Microsoft will stop all support for Windows Vista in two months, ending the problem-plagued operating system's usefulness when it issues final patches on April 11.
The OS won't be missed: According to analytics vendor Net Applications, which estimated user share by counting unique visitors to tens of thousands of websites, Vista ran on less than 1% of all personal computers powered by Windows last month. Still, even that small percentage translated into approximately 14 million PCs when using Microsoft's claim that 1.5 billion devices run Windows.
Vista was never a break-out hit for Microsoft, as were both its Windows XP predecessor and its successor, Windows 7.
Even at Vista's peak nearly three years after its debut, the OS ran just 20% of all Windows PCs. From that October 2009 summit -- not coincidentally, the month of Windows 7's release -- Vista's share shrank. Within a year, it had slumped to less than 15%, and in less than two years it fell below 10%.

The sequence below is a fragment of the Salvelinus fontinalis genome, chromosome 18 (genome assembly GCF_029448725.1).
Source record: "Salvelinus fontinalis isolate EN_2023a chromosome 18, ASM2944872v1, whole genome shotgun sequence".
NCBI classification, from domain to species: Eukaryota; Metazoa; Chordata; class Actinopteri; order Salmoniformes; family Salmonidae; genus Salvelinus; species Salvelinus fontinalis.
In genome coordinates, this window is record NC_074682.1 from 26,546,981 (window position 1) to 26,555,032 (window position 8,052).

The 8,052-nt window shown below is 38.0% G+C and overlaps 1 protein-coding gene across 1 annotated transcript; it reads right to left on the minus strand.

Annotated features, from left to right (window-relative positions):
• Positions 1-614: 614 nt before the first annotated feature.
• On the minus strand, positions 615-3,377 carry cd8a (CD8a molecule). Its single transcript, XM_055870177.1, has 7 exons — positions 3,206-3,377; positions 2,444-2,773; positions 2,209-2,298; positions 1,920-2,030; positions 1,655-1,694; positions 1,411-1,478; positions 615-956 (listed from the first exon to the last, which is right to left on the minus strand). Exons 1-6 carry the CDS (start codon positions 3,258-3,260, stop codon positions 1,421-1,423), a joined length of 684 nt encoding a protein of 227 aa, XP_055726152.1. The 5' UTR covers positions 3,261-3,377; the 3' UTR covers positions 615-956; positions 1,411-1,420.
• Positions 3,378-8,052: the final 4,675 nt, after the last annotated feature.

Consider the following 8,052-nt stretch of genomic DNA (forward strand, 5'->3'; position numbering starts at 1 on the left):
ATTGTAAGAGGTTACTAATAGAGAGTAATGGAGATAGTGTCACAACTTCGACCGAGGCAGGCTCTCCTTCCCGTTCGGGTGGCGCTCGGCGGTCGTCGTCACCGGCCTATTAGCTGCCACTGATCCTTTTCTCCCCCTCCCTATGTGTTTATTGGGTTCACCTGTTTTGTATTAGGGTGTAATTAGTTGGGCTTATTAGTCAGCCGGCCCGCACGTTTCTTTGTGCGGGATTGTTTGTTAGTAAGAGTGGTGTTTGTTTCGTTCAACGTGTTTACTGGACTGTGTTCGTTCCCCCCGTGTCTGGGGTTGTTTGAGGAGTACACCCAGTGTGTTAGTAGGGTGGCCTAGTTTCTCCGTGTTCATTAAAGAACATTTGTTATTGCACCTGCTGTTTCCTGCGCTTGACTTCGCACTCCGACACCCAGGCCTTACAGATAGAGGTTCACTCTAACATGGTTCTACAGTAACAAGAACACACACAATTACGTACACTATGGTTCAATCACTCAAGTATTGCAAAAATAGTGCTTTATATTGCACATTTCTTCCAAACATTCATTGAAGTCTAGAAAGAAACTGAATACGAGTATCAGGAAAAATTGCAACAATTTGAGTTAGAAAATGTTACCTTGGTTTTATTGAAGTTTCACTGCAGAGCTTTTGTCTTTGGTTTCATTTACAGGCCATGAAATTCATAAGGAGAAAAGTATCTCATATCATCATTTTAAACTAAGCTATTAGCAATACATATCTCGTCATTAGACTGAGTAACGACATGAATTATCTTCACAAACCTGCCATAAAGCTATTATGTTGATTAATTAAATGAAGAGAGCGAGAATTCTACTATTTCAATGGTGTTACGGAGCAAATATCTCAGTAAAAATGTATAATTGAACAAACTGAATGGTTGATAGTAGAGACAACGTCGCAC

Vista's problems have been well chronicled. It was two-and-a-half years late; it was undone by early device driver issues; it was the focus of a lawsuit that revealed embarrassing admissions by senior executives; and was the butt of former CEO Steve Ballmer, who in 2013 cited Vista as "the thing I regret most."
Lost in Vista's troubles was that it represented a bigger victory for Microsoft than the next OS stumble, Windows 8 (and the follow-up Windows 8.1). Unlike Vista, the Windows 8/8.1 combination never cracked the 20% user share mark, topping out at 18% in May 2015.
After Vista's retirement from support, the next edition on the out-to-pasture list will be Windows 7, which is slated to receive its last security update on Jan. 14, 2020.
This story, "Hasta la vista, Vista" was originally published by Computerworld.